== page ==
The UTAS UTS-15 is currently one of the most
sought-after fighting shotguns in the US. The UTAS design has
been around for a few years now, and I first had the opportunity
to handle and play with one a bit several months ago. The design
uses twin side-by-side magazine tubes superimposed above a
single twelve gauge smoothbore shotgun barrel. Placing the mag
tubes above the barrel keeps the recoil straight back into the
shoulder, for a more-comfortable shooting experience,
eliminating cheek-slap when firing the weapon, and allowing the
shooter to get the shotgun back on target faster.
The UTS-15 is made largely of reinforced
polymers and lightweight alloys.
The original production models used a polymer top
Picatinny rail, but this latest version uses a magnesium alloy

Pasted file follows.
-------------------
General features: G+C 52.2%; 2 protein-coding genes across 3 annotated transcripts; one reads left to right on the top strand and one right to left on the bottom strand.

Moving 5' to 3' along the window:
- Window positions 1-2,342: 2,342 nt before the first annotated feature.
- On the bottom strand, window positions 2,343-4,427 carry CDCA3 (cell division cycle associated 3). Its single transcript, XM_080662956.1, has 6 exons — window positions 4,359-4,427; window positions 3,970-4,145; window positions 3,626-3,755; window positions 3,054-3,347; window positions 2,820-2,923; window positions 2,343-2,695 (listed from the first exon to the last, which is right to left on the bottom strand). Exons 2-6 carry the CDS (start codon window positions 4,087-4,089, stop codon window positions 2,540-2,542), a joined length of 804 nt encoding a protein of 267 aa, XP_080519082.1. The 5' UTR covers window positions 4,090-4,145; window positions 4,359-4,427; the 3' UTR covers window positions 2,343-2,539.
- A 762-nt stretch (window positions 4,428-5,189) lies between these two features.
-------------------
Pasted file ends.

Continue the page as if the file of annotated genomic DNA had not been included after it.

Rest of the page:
top rail, which offers better rigidity than did the original.
Also, the screw which holds the magazine tube selector has been
increased in size from four millimeters to five millimeters
diameter, for added strength over the original.
The UTS-15 is chambered for twelve gauge
shotgun shells. Each magazine tube holds seven
two-and-three-quarters inch shells, or six three-inch shells.
The shotgun also reportedly works well with two and one-half
inch shells, but I have not tried any of that length in this
gun. The selector at the rear of the magazine tubes is attached
to the magnesium alloy monobloc. The selector can be positioned
either to the left or the right, to feed shells from either
side, or positioned in the middle, to feed alternately from both
tubes. The selector makes it quick and easy to select different
types of shells, if each tube is loaded with different
ammunition. For instance, one tube could be loaded with slugs
and the other with buckshot. The selector could be positioned to
feed whichever type of ammo is desired for the situation, or
placed in the middle to feed alternating slug and buck. Of
course, both magazine tubes can be loaded with the same type of
ammunition, if desired.
UTAS lists a spec of 18.5 inches for the
barrel length, but the barrel on mine measures 19.75 inches from
bolt face to muzzle, not including the addition of another